Engineer, politician, agriculturist, businessman, revolucionario--Leonardo Valdes Lilles is all that—a Kapampangan visionary who wore many hats and played many roles, all in the name of community service and for his beloved town, Macabebe.
He was born on 11 April 1877, the unico hijo of Remigio Lilles and Leodegaria Valdes, the second child in a brood of five that also included his sisters Felisa, Margarita, Florencia and Laurentina.
“Ando”, as he was called, went to Ateneo de Manila (1886-87) and then to San Juan de Letran for his high school. He then enrolled at the University of Sto. Tomas in 1894 to take up agriculture from 1894-96. The course was a natural choice for Ando as the Lilles family had vast farmlands from where they derived their livelihood. As the only son, Ando was expected to continue the family’s agricultural tradition that had given them wealth, comfort and status in Pampanga society.
The Revolution however, briefly intervened and Ando was quick to support the cause, one of the first Macabebes to do so. His first act was to resist Col. Blanco and to join the local revolutionary government. He was elected member of the Committee of Fund Drive (Comite Reandador de Fondos), together with Capt. Mariano Talag, Capt. Felipe Bustos, and town cabeza Cirilo Musni.
When conditions stabilized, Ando was sent off by his parents to England, where he enrolled at the University of London to finish his Agricultural Engineering (Ingeniero Agricola) course . While there, he also became an esteemed member of the “Agriculture Club” of England. Ando could have stayed in Europe but he decided to go home and pursue his career as an agriculturist. From 1905 to the late 30s, he worked an managed their landholdings in Lubao, Macabebe and Masantol. “Ing pamagtiaga yang dalarayan ning pamagwagi”(Patience is the way to success), was the motto he lived by, and slowly but surely, Ando steered his family enterprise to greater heights.
With a secure future, Ando decided to share his time and services with his fellow Macabebes. In 1911, he ran as an independent for the position of a councilor. He won a slot and became a consejal (councilor) for the next 12 years, despite not having a party affiliation. He had always ran as an independent because he could not bear to ‘play politics’.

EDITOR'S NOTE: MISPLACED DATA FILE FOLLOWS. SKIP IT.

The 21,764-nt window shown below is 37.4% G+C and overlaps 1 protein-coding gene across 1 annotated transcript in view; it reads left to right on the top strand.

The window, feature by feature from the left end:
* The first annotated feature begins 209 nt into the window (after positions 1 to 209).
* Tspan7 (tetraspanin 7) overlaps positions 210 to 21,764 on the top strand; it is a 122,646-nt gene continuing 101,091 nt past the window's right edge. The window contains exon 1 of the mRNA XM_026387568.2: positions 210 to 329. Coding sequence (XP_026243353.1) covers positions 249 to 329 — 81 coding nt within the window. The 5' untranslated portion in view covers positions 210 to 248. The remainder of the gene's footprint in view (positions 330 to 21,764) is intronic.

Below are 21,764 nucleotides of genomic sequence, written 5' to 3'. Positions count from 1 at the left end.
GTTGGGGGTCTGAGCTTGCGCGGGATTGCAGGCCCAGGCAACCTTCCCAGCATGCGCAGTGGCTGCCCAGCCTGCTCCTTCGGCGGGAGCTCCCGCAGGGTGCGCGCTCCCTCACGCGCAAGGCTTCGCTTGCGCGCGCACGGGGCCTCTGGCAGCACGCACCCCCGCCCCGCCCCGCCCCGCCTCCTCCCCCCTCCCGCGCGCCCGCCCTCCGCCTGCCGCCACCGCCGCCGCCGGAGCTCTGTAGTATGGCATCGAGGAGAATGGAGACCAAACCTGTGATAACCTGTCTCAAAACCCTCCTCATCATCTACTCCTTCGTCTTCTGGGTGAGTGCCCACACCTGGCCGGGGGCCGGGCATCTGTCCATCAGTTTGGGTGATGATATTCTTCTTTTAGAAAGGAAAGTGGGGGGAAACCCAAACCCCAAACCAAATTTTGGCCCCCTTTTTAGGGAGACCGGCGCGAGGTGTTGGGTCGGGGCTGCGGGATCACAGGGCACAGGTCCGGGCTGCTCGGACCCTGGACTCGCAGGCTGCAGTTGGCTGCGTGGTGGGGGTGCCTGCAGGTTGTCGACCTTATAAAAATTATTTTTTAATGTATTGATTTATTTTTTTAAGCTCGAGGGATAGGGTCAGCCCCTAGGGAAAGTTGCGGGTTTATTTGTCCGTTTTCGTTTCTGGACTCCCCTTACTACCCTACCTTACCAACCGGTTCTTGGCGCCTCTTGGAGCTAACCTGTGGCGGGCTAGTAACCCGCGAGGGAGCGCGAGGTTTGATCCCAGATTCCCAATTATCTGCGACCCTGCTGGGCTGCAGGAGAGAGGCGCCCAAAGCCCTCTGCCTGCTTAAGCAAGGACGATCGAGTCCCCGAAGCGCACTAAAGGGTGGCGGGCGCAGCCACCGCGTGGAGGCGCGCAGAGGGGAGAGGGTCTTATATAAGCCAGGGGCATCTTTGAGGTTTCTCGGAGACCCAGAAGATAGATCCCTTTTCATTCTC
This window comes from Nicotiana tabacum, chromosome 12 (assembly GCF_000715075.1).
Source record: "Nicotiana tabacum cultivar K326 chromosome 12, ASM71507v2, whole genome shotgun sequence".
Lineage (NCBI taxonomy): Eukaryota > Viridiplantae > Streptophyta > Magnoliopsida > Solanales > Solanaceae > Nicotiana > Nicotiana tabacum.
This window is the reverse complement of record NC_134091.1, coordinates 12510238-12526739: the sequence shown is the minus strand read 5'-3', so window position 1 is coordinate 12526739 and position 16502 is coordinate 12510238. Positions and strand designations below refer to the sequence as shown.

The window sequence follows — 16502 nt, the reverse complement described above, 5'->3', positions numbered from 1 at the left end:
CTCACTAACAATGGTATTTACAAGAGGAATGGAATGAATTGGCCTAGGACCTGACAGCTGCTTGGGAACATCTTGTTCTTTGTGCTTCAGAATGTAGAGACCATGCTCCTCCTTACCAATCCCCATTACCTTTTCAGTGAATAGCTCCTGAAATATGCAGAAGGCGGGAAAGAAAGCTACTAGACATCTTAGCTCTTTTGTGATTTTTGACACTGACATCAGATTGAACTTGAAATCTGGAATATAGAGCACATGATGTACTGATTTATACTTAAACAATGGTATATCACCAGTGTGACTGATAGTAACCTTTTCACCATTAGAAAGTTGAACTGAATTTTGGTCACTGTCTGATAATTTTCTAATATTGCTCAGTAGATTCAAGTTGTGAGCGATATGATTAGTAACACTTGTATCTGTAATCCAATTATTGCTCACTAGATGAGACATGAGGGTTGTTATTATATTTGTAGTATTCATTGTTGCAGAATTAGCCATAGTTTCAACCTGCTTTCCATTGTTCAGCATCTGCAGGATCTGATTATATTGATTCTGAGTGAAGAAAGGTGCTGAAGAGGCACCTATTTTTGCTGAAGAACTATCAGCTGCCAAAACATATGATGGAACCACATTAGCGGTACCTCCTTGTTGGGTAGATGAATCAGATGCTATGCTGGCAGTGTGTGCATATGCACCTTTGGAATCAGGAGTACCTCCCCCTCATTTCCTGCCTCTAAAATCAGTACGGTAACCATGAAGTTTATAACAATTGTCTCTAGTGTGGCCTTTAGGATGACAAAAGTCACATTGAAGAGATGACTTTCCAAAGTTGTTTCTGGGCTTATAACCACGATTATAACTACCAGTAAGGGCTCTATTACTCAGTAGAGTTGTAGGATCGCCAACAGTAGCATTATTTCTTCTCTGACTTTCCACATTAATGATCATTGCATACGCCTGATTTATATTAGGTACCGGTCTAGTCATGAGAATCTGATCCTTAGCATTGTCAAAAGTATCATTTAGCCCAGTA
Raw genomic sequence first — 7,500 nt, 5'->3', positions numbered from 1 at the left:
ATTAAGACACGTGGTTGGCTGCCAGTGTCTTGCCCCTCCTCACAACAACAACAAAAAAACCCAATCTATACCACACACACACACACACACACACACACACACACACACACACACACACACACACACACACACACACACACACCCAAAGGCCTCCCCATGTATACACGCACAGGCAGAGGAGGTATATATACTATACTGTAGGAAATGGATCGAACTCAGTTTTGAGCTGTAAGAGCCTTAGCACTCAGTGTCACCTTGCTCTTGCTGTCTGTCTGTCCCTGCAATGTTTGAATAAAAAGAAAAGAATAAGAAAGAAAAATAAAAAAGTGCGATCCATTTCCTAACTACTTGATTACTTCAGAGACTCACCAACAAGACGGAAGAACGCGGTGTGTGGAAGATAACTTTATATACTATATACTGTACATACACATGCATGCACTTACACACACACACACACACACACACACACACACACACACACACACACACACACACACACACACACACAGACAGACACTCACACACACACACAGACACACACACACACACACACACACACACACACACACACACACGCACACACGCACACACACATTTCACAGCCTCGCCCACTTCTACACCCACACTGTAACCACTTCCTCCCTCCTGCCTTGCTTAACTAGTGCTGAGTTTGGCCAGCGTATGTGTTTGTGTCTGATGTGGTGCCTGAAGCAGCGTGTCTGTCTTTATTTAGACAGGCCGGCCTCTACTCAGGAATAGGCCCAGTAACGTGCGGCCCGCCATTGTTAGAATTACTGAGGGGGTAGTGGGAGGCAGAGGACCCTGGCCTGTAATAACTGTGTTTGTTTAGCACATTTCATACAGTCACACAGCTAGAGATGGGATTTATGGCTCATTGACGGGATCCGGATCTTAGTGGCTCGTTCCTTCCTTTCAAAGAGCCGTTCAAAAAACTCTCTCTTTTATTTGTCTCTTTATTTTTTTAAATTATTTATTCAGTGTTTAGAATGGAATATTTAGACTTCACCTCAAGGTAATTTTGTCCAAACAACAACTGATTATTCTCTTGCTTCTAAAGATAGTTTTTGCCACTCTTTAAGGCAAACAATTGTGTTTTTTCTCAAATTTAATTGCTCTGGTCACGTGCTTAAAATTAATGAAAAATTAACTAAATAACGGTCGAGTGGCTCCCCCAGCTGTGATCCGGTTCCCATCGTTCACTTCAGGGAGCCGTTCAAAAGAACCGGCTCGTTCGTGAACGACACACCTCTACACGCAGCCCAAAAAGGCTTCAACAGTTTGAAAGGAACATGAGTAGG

Ando now had everything—except a family. He found true love in Olivia Limson, a kabalen, whom he married in December 1915. The couple, however, were childless. Adding to his sorrow was Olivia’s untimely death in 1919—they were just together for 4 short years. Undaunted, he devoted the next few years to public service. As a councilor of Guagua, he was one of those who donated Php100 for the salaries of teachers so that the Intermediaria Guagua (Guagua’s Intermediate School) could run and operate, under the tenure of Mayor Felipe Simpao. Ando also supported the construction of the public market and even participated in drawing up the plans.
On April 1922, Ando married for the second time to Graciana Engracia del Rosario (b. 18 December 1886) of Guagua. This time, the union produced three offsprings: Leodegaria, Remigio and Renato. (Note: Leodegaria married Rodolfo Tioseco. Their son, Leonardo, is the father of Alexis Tioseco, the noted film critic who was murdered together with his Slovenian girlfriend Nika Bohinc on 1 September 2009. Alexis is interred in Angeles City)
The best years of his followed after; he left politics to help raise his family and grow his business. He would divide his time between Manila and Macabebe, until his death on 27 February 1951. His wife, Engracia, outlived him for 12 years, passing away on 5 March 1963. Leonardo Lilles left behind a legacy of good governance and public service, guided by this precept that he subscribed in and which he evidently took to heart: “Ing catapatan o calinisan qng sablang tratus yang babie catimawan at catajimican qng tau”(Loyalty and fairness in all dealings is what gives prosperity and peace to people).